Goa village stands up to powerful mining lobby

Goa village stands up to powerful mining lobby

Residents keep day-long vigil to stop trucks from transporting ore

A mine at Sanvordem. Some 3,000 people live in Caurem and most survive on community farming. But there is absolutely nothing to harvest this year, say villagers. Photos by Andrea Pereira

A month ago these trucks, overloaded with iron ore,  would have made nearly a dozen trips each from the mines in Caurem to the barge loading point at Sanvordem.

For three weeks now, the women of Caurem in Quepem taluk, South Goa have managed to keep the trucks from passing through their village, paralysing the transport of ore from mines operated by the Timblo owned Fomento Resources, Dinar Tarcar and Magnum.
On 23 April, 98 villagers were arrested for blocking the road. But their fight, they say, has only just begun.

In Goa where hundreds of villages have to bear the brunt of environmental costs of open cast mining, Caurem has become the symbol of spirited resistance, a nondescript farming village taking on the muscle of the moneyed and well-connected.

“We would rather die than lose our lands. Where do they expect us to go?” asks Shelavati Velip. The mining is ruining the tribal village’s livelihood, destroying sacred groves and damaging the springs.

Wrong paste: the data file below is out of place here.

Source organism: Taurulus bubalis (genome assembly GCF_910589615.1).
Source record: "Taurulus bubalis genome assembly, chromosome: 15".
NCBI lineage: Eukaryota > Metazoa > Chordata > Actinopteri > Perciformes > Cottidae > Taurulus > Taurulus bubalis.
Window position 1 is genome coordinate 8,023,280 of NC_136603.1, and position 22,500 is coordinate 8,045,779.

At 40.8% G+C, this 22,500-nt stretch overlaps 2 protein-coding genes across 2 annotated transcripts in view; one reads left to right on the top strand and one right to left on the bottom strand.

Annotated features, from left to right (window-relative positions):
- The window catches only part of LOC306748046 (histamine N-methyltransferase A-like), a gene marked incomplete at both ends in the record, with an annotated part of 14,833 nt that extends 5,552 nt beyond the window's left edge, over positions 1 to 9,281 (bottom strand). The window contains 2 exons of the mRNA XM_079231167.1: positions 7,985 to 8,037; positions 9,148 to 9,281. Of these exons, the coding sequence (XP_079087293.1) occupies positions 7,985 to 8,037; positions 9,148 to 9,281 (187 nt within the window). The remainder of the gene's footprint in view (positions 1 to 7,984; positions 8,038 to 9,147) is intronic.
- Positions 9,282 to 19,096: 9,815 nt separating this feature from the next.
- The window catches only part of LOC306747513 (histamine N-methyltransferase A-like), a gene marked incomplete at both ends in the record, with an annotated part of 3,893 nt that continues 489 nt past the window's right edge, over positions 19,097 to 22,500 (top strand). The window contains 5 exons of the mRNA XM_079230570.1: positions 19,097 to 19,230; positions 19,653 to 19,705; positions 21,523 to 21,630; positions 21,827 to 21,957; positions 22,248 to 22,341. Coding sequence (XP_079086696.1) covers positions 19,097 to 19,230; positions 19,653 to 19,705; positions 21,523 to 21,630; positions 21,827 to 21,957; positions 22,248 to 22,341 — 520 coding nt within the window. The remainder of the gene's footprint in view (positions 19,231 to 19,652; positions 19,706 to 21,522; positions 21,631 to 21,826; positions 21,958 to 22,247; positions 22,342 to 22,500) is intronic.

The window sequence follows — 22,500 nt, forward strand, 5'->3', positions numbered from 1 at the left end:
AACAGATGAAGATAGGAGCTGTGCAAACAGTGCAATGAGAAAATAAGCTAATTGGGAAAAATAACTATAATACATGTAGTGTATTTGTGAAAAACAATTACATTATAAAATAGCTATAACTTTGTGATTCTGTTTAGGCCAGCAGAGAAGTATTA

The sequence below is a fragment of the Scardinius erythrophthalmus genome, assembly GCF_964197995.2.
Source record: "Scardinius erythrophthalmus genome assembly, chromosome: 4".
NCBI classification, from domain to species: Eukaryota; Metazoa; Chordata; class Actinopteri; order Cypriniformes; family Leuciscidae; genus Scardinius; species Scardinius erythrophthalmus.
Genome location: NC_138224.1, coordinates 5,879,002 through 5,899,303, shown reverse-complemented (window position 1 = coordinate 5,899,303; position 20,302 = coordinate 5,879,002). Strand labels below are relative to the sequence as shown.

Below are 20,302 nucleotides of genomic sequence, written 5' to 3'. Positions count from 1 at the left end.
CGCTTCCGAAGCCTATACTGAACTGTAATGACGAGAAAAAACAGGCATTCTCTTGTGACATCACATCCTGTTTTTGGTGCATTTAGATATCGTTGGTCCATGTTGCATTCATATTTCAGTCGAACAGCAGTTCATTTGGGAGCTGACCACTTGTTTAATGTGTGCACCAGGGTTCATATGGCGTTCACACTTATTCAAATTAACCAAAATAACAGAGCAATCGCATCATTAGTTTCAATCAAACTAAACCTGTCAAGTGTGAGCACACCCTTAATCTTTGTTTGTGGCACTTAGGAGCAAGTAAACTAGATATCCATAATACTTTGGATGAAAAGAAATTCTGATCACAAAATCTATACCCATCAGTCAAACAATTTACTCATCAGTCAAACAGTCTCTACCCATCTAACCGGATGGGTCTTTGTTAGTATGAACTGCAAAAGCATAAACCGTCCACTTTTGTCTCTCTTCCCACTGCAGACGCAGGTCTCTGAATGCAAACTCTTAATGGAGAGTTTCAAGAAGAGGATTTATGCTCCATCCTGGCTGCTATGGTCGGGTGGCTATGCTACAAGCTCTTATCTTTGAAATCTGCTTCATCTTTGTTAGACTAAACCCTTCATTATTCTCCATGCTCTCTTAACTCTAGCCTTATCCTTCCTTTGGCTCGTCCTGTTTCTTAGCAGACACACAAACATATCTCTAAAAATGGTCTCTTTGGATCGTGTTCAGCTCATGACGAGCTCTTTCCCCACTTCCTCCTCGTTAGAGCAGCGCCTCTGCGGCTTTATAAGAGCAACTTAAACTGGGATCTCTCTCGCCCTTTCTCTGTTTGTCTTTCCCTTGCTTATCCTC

Some 3,000 people live in Caurem, most survive on community farming. But there is absolutely nothing to harvest this year. The chilli bushes are dead, the turnips tubes have shrunk in the soil, the vegetables are singed. We walk through the fields to see banana trees layered with ore dust, coconut saplings dying.

“We’ve lived here for generations, never quarrelled over land, or needed government jobs. How can we survive without our farming?” asks Parvati Shankar Velip. The village wants mining to stop, she says, not just the transportation of ore to be regulated.

Propelled by the growing demand from China, Goa exported an unprecedented 55 million tonnes of iron ore this year. Royalty earnings alone fetched Rs 982 crore till March 2011, says Director of Mines Arvind Loliyekar.

But Leader of Opposition Manohar Parrikar who has been monitoring the blatant leakages in royalties and violation of environmental guidelines by the industry says despite the hike in export duty from 5 per cent to 20 per cent, iron ore exports remains a hugely profitable business.

“Their earnings which were in the region of Rs 5,000 crore last year, would have touched Rs 6,000 crore this year,” he says.

Parrikar says considering that a handful of Goan exporters account for 80 per cent of trade, their clout on the political class is enormous. “I shout the most against them, but there are pressures mounted on me too,” he told this newspaper. Sesa Goa, Chowgule & Co, V M Salgaocar, V S Dempo and Sociedade de Fomento were the top iron ore exporters from Goa in 2010.